Authors: Emily Macnish, RVN, FdSc, BSc (Hons).

Emily qualified as a registered veterinary nurse in 2020. She worked in a 24-hour hospital, while studying towards the BSc veterinary nursing top-up at Nottingham Trent University, before moving to work at Sarah Smith Cardiology. She joined the University of Nottingham in January 2023 as a teaching associate in small animal clinical practice.

Heather Imrie, BA, VetMB, PGCHE, PhD, MRCVS, FHEA

Heather qualified as a veterinary surgeon in 1989. Having spent time in mixed practice, she undertook a PhD at the University of Nottingham before working as a postdoctoral research assistant at the University of Oxford, with an interest in immunology. She joined Nottingham Trent University in 2013, working as a senior lecturer in the veterinary nursing team.


Emily qualified as a veterinary surgeon in 2007 before joining a small animal first opinion practice. She taught veterinary nursing at Nottingham Trent University, then joined the Royal Veterinary College in 2021 as a lecturer in veterinary education. Emily’s research interests include heat-related illness in companion animals and preparing veterinary professionals for primary care practice.

DOI: 10.56496/RGWF9084

ABSTRACT Veterinary nurses have legal and professional responsibilities to maintain accurate controlled dug records. Recording wastage from needle/syringe dead space contributes to accurate record keeping, but only if the volumes recorded are accurate. This study investigated the volume of dead space present in needle/syringe combinations to determine whether recommendations to use a standard wastage volume (0.05 ml) are appropriate. Combinations of 1–20 ml syringes and 21/23/25G needles were used to draw up sterile water for injection. Syringes were filled to 10% and 100% of the measured syringe volume, and the water in the injection bottle was weighed before and after withdrawing each volume, to calculate the total volume of water removed. The volume withdrawn into the syringe (e.g. 1 ml) was subtracted from the total volume of water withdrawn from the bottle (e.g. 1.11 ml) to determine the volume in the needle/syringe dead space. Ten replicates of each needle/syringe combination were measured, and the effect of needle size, syringe size and syringe fill on dead-space volume were explored. Needle size was found to have a significant effect on dead-space volume for the 1 ml syringe (p < 0.001) but not for other syringe sizes. Syringe size had a significant effect on dead-space volume (p < 0.001), but there was no significant difference between 5 ml, 10 ml or 20 ml syringe discard volumes (p > 0.05). Syringe fill had no effect on dead-space volume (p = 0.488). The median combined needle/syringe dead space for a 1 ml syringe with a 23/25G needle was 0.08 ml; for a 1 ml syringe with a 21G needle it was 0.11 ml; for a 3 ml syringe with a 21–25G needle it was 0.16 ml; and for 5–20 ml syringes with 21–25G needles it was 0.19 ml. In conclusion, continued use of 0.05 ml for recording dead-space wastage cannot be recommended; using syringe size-dependent volumes may improve controlled drug record accuracy.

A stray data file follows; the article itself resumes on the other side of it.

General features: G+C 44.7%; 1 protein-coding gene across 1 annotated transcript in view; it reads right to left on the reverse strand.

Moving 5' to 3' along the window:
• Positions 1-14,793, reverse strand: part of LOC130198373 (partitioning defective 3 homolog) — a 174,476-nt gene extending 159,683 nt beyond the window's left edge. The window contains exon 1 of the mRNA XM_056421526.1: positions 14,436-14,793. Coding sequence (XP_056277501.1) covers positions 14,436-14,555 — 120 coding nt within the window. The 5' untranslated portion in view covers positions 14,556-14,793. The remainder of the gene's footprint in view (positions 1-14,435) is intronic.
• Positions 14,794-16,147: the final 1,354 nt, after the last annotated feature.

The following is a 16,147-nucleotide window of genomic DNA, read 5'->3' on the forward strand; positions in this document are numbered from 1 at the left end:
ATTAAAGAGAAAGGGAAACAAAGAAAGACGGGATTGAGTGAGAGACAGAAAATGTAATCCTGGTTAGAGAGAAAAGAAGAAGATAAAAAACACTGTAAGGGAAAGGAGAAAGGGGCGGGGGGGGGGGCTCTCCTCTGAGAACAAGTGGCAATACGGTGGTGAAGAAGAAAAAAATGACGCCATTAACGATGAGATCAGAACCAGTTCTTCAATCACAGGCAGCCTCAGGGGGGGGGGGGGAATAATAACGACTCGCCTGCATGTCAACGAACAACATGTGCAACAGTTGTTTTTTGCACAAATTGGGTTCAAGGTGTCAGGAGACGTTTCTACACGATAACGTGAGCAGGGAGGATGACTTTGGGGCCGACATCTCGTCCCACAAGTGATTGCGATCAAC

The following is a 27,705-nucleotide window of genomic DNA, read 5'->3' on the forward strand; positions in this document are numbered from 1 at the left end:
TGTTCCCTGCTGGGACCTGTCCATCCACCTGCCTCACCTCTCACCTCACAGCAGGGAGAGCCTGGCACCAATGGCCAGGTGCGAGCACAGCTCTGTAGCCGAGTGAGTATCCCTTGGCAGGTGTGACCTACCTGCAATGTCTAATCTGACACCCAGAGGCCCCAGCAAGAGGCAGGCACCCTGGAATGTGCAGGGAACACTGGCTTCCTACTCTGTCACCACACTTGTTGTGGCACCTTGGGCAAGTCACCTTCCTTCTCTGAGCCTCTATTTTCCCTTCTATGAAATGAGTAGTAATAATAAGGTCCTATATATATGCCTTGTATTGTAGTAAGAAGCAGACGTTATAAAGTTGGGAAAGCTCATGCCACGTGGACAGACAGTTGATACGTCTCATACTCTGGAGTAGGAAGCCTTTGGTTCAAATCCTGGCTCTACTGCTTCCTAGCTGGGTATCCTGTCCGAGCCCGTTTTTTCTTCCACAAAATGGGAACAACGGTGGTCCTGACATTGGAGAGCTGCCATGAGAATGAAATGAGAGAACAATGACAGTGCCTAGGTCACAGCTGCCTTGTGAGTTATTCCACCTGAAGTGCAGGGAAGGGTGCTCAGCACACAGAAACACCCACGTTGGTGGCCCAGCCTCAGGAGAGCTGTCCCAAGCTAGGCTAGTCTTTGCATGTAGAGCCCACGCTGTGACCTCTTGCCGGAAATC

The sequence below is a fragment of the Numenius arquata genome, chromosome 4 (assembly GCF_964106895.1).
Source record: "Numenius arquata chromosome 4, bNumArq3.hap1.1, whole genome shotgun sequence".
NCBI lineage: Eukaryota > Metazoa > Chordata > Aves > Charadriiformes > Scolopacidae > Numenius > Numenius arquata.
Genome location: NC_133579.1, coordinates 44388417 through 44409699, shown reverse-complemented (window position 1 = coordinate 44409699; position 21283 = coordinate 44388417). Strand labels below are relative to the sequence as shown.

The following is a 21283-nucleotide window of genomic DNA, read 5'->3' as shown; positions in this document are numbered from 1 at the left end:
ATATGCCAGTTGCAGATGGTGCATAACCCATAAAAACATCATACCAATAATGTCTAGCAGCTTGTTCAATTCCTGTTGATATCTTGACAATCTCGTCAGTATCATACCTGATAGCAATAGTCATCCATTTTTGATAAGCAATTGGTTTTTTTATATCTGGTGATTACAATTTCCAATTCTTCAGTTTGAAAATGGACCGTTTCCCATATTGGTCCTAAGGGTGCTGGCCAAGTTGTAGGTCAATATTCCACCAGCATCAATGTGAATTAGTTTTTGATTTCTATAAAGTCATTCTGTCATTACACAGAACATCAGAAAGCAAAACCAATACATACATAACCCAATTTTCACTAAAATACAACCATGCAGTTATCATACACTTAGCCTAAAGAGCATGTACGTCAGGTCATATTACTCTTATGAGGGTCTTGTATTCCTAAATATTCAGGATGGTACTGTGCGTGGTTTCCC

Keywords syringe, dead space, controlled, drug, record keeping, pharmaceutical, waste

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